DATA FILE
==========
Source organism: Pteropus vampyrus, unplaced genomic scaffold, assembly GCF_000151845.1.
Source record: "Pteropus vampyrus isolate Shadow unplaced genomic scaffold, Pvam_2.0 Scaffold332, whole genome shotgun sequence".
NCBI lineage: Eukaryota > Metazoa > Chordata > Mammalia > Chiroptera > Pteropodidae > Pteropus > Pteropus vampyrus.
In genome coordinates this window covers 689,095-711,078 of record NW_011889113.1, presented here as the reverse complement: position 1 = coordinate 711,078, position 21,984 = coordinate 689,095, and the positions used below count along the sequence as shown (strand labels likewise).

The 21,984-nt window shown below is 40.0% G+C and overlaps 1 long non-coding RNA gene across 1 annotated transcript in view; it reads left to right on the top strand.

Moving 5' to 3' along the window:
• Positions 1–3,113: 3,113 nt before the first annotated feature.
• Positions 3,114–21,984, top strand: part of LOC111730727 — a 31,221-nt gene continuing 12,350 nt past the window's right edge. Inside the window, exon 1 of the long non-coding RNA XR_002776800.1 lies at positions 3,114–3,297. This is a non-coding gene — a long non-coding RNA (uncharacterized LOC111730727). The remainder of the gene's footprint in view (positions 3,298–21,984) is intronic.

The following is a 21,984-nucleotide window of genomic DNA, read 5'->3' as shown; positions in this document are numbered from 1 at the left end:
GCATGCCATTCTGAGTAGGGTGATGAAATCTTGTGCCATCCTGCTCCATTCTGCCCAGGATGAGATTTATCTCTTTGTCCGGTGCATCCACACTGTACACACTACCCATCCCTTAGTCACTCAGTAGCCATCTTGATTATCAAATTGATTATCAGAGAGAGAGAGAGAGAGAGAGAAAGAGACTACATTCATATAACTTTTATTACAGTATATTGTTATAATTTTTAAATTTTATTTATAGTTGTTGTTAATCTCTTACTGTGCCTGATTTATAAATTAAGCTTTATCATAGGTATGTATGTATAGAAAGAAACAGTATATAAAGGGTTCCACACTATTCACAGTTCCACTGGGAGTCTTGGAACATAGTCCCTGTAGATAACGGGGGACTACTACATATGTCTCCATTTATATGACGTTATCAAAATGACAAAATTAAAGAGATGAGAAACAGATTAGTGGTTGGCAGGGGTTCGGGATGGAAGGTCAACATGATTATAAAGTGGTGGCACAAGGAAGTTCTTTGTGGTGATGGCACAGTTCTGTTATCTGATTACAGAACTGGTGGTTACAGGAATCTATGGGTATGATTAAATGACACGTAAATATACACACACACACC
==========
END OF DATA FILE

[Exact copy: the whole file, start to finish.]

Source organism: Pteropus vampyrus, unplaced genomic scaffold, assembly GCF_000151845.1.
Source record: "Pteropus vampyrus isolate Shadow unplaced genomic scaffold, Pvam_2.0 Scaffold332, whole genome shotgun sequence".
NCBI lineage: Eukaryota > Metazoa > Chordata > Mammalia > Chiroptera > Pteropodidae > Pteropus > Pteropus vampyrus.
In genome coordinates this window covers 689,095-711,078 of record NW_011889113.1, presented here as the reverse complement: position 1 = coordinate 711,078, position 21,984 = coordinate 689,095, and the positions used below count along the sequence as shown (strand labels likewise).

The 21,984-nt window shown below is 40.0% G+C and overlaps 1 long non-coding RNA gene across 1 annotated transcript in view; it reads left to right on the top strand.

Moving 5' to 3' along the window:
• Positions 1–3,113: 3,113 nt before the first annotated feature.
• Positions 3,114–21,984, top strand: part of LOC111730727 — a 31,221-nt gene continuing 12,350 nt past the window's right edge. Inside the window, exon 1 of the long non-coding RNA XR_002776800.1 lies at positions 3,114–3,297. This is a non-coding gene — a long non-coding RNA (uncharacterized LOC111730727). The remainder of the gene's footprint in view (positions 3,298–21,984) is intronic.

The following is a 21,984-nucleotide window of genomic DNA, read 5'->3' as shown; positions in this document are numbered from 1 at the left end:
GCATGCCATTCTGAGTAGGGTGATGAAATCTTGTGCCATCCTGCTCCATTCTGCCCAGGATGAGATTTATCTCTTTGTCCGGTGCATCCACACTGTACACACTACCCATCCCTTAGTCACTCAGTAGCCATCTTGATTATCAAATTGATTATCAGAGAGAGAGAGAGAGAGAGAGAAAGAGACTACATTCATATAACTTTTATTACAGTATATTGTTATAATTTTTAAATTTTATTTATAGTTGTTGTTAATCTCTTACTGTGCCTGATTTATAAATTAAGCTTTATCATAGGTATGTATGTATAGAAAGAAACAGTATATAAAGGGTTCCACACTATTCACAGTTCCACTGGGAGTCTTGGAACATAGTCCCTGTAGATAACGGGGGACTACTACATATGTCTCCATTTATATGACGTTATCAAAATGACAAAATTAAAGAGATGAGAAACAGATTAGTGGTTGGCAGGGGTTCGGGATGGAAGGTCAACATGATTATAAAGTGGTGGCACAAGGAAGTTCTTTGTGGTGATGGCACAGTTCTGTTATCTGATTACAGAACTGGTGGTTACAGGAATCTATGGGTATGATTAAATGACACGTAAATATACACACACACACC